It’s hard to see how the economic turmoil in Turkey and Argentina could damage the growth prospects of the United States in any serious way, former Federal Reserve Vice Chairman Alan Blinder told NBR.
“The Fed looks at that and thinks, ‘It’s too bad for these countries and it would be nice if it was better,’ but it’s not really relevant to the United States,” Blinder said in the interview Wednesday.
Inflation isn’t a burning issue for the Fed either, according to Blinder: “Inflation is running below the Fed’s target, so I don’t think they’re very worried about that right now.”
As for what the Fed does need to worry about, Blinder believes the soggy labor market is going to be incoming Federal Reserve Chair Janet Yellen’s main concern. The inconsistency between the employment rate decreasing and weakness in the labor market will top the agenda, he said.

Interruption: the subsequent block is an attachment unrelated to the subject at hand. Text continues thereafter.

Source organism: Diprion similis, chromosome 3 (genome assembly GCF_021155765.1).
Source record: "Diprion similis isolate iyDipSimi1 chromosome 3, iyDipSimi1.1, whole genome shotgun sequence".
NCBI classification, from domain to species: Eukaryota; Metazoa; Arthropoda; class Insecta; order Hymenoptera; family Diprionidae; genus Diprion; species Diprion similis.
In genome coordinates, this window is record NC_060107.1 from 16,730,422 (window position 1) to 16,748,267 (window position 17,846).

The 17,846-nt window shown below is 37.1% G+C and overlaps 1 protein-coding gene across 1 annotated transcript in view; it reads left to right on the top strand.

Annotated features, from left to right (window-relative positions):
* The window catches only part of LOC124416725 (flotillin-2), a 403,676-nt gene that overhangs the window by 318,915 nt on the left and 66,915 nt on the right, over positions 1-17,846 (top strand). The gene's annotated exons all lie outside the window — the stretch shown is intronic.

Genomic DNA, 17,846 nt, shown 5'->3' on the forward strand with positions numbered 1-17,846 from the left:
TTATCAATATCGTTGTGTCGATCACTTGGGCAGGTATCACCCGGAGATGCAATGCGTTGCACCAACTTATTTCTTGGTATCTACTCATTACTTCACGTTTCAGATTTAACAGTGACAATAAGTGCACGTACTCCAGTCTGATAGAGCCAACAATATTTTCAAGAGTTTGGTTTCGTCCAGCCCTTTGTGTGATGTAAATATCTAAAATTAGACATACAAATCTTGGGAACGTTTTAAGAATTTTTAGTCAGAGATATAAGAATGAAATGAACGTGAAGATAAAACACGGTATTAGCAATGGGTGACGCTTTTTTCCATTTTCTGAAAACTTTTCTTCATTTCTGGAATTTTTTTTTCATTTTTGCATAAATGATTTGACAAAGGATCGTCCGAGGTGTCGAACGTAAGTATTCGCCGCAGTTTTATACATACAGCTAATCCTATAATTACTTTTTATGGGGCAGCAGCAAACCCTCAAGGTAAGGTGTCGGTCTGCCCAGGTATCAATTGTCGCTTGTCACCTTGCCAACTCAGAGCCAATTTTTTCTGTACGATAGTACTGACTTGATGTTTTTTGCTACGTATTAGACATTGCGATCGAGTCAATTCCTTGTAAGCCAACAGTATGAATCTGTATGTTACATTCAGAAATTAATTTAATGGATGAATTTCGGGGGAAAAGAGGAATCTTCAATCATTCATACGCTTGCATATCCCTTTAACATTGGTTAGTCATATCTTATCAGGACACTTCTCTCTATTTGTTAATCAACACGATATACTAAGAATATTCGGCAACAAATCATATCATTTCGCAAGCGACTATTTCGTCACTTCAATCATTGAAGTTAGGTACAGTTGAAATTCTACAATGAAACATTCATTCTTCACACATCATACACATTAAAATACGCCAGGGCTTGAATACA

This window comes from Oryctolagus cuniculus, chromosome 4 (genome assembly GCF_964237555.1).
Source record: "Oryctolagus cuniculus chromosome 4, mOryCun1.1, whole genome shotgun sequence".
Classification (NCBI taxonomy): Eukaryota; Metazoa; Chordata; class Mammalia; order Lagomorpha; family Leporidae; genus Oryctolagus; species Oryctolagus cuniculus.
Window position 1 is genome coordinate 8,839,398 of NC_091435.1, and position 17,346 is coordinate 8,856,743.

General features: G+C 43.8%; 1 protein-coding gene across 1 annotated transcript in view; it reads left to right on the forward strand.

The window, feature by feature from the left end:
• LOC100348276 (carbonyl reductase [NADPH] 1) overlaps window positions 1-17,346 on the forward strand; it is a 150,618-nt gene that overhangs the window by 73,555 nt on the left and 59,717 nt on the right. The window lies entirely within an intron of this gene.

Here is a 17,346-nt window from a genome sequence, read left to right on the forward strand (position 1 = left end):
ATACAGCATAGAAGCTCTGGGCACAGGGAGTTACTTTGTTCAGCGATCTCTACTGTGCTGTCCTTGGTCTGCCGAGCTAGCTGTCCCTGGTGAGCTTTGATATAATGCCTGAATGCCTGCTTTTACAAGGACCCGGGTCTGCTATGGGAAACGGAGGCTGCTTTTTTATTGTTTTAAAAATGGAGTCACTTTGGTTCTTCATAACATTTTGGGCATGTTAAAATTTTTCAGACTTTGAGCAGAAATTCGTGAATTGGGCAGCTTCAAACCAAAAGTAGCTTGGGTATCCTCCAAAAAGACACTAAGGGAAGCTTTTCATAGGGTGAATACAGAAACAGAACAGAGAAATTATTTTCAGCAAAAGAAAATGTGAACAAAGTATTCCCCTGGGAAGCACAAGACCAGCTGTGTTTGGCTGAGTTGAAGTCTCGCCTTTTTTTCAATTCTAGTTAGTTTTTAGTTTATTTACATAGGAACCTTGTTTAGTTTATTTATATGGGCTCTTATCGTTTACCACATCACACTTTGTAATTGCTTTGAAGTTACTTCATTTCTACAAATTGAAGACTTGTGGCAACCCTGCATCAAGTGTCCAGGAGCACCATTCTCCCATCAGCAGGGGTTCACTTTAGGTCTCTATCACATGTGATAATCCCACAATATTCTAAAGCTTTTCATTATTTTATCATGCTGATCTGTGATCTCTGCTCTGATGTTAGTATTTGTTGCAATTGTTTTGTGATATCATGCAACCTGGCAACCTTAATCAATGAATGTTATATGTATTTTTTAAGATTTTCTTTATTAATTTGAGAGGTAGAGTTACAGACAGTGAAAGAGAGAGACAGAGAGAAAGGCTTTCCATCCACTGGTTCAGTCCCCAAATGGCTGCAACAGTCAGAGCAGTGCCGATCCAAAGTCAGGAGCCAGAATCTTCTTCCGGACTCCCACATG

Blinder, who is also a professor of economics and public affairs at Princeton University, doesn’t think the economy’s growth will be hindered by the Fed’s quantitative easing program, which is being scaled back by the central bank. While some are concerned that the pace of tapering is either too weak or too aggressive, Blinder said nobody knows the perfect formula.
When asked about Ben Bernanke’s tenure as Fed chairman, Blinder called his actions imaginative, creative and brave. “He was getting a lot of criticism into the recovery period because it was such a weak recovery, and he was trying to do very unusual and unprecedented things.” Blinder believes Bernanke saved the economy from oblivion.